This week was kind of a bad news good news week for the science of fatties. On the good news front, Dr. Oz got a very public spanking in Congress for continually touting snake oil “miracle cures” for weight loss. Claire McCaskill, Chairman of the Senate’s consumer protection panel, brought Dr. Oz to task for presenting a variety of supplements, potions and cures as effective methods of weight loss without having any, you know, science to back it up. When grilled by McCaskill, Dr. Oz admitted that some of the “miracle” weight loss cures (like green coffee beans) do not pass scientific muster to be presented as fact. But he insists that he has studied them himself and recommended them to his own family. He says he recommends stuff to his audience that he would give his own family. Which is cool, except he is not described on TV as “Papa Oz” or “Uncle Oz”. He’s touted on TV as “Dr. Oz”. And TV watching people are gullible. If a TV doctor tells them that green coffee supplements will make them miraculously thin, many people believe it is so. And they think that if a doctor recommends something, there’s a little more scientific proof that it works than “my cousin tried this and it was awesome”.
The fact that Dr. Oz underwent this very public spanking is in some ways very encouraging. It is in line with many other efforts by the FTC to bring “miracle weight loss” companies to task for making a whole lot of money from lying to people about the effectiveness of their products. But if Dr. Oz behaves in a way remotely similar to these other weight loss companies (including Jenny Craig and Weight Watchers) we should be prepared for some “bobbin’ and weavin'” in the boxing ring. After huge fines were levied by the FTC, Weight Watchers and many other competitors have started to put a tiny asterisk after weight loss claims and the teeny-tiny mousetype on the bottom of their ads says “results not typical”. Which is a start. But let’s face it. When you have three glorious examples of anecdata with startling before and after pictures, that little asterisk has to work pretty darn hard. The FTC said as much in “Gut Check” their new spotters guide to weight loss fraud. Dr. Oz will have to begin including his own “asterisk” regarding his “miracle” weight loss cures. But the guy has his own TV show. He has writers and editors that are extremely talented. I have no doubt that he will find a way to appear to follow the letter of the law regarding truth and weight loss, while leaving the spirit of the law firmly behind.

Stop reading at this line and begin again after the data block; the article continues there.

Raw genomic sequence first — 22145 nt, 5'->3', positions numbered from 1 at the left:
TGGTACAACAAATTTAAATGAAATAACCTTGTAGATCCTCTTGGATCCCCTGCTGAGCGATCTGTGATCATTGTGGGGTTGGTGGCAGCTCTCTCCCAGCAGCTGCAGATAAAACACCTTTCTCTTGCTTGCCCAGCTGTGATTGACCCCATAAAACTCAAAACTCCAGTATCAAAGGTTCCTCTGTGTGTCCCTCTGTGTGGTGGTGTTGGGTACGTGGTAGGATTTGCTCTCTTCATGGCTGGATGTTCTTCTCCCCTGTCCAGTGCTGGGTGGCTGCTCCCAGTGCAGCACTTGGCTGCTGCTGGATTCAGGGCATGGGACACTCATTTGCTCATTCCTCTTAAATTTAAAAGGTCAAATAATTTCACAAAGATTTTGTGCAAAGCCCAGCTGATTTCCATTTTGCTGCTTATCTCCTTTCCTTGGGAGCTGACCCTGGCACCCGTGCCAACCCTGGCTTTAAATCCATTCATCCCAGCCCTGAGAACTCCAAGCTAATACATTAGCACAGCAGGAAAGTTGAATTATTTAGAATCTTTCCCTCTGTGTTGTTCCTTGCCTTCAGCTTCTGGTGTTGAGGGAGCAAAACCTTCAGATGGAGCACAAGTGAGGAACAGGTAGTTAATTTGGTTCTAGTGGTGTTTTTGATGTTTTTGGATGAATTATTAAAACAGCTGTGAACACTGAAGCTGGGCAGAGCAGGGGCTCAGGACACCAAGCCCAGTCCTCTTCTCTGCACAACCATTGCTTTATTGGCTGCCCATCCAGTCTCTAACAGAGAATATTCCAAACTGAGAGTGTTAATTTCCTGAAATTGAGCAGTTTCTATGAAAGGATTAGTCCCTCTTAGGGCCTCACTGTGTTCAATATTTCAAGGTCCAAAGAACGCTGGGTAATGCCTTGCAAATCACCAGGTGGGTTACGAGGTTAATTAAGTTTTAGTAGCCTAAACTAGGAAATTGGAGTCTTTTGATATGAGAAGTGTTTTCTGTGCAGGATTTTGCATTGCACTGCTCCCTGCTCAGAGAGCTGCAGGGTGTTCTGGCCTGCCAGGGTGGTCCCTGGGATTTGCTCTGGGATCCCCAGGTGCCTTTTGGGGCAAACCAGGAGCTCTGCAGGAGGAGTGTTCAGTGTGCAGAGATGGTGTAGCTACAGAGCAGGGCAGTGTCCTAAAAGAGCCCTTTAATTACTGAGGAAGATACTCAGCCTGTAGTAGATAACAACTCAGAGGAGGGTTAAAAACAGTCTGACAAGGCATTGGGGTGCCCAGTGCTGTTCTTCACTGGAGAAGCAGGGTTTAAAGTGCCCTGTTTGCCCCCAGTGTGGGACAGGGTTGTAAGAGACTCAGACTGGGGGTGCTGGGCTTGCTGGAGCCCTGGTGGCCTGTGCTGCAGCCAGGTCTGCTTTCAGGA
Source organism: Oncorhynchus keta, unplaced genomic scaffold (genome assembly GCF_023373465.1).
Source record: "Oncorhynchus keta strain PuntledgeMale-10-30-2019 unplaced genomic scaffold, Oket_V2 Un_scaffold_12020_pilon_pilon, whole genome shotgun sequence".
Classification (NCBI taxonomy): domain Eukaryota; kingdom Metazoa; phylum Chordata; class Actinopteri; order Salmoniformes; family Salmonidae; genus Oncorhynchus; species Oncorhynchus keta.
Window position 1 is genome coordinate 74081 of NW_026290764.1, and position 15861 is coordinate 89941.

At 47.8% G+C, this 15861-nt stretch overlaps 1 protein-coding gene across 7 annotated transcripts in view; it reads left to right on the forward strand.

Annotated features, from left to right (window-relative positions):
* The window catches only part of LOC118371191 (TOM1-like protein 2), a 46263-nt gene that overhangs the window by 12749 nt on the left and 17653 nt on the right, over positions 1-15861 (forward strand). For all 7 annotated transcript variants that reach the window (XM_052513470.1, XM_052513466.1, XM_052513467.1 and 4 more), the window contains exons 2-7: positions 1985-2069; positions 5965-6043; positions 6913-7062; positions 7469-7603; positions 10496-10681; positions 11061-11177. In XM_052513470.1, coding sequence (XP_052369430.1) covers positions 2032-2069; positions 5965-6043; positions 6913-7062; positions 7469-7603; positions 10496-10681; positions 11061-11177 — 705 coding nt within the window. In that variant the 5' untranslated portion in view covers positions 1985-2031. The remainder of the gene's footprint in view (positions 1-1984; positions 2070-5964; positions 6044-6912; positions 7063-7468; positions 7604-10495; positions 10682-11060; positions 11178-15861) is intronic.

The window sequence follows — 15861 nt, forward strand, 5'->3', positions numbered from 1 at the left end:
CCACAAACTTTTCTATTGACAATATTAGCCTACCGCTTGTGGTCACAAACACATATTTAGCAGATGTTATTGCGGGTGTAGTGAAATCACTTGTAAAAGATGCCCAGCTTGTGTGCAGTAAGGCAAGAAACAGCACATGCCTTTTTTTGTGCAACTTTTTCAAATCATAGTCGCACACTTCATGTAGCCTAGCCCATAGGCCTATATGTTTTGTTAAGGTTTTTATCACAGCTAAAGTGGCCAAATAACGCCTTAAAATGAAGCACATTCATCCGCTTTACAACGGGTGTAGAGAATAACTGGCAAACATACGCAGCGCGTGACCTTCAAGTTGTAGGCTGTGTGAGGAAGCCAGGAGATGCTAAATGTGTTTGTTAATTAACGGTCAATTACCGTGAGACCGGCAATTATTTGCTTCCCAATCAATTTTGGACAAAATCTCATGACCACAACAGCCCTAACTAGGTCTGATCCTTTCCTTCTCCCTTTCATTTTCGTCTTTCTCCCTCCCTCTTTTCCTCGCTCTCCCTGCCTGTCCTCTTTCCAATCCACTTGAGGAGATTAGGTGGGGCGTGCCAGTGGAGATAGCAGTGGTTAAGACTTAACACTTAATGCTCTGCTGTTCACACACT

And in this same week, I came across this piece by budding scientist Rachel Fox. In the piece she describes why she has decided she can no longer pursue a career in science. She has been told in no uncertain terms that she cannot be a scientist because she is fat. And being a scientist and being fat just don’t mix. In the piece, Fox describes the discrimination, both subtle and overt she has experienced as a budding scientist. At one job interview for an exciting student researcher position at a prestigious lab, Fox was told that the work was “collaborative” and that the lab didn’t want anybody on board who “was going to eat more than their fair share of the pizza”. Fox describes other incidents where fellow researchers are appalled that she doesn’t seem to understand the “calories in, calories out” rules of nutrition. And as we’ve seen with Dr. Terrible earlier this year, scientists and academics seem think they are free to draw whatever conclusions they like about fat and self-discipline because you know, science.
It’s important to understand that science is subject to prejudice and politics just like any other field. Scientists expressed beliefs about the flatness of the earth and geocentric nature of the universe long past the sell by date of these notions not because they had evidence, but rather because it was politically prudent to do so. Modern scientists may not find themselves in an actual dungeon. But I’m sure many other scientists like Ms. Fox can attest to the notion that doing science while fat can lead to “The Inquisition”.
So, as much as I wish I could jump up and down with glee over Dr. Oz’s trip to the Congressional Woodshed for “making stuff up” to give us fatties “some hope”, I am simply saying let’s wait and see. When you’ve got a guy with an audience with millions of adoring fans, his own TV show, his own writers, editors, makeup people, lawyers and PR firms, we can expect a whole lot of fancy dancing, and very little scientific fact. In fact, make it up and make it look good on TV might just be the 21st century scientific method.
Jeanette DePatie (AKA The Fat Chick)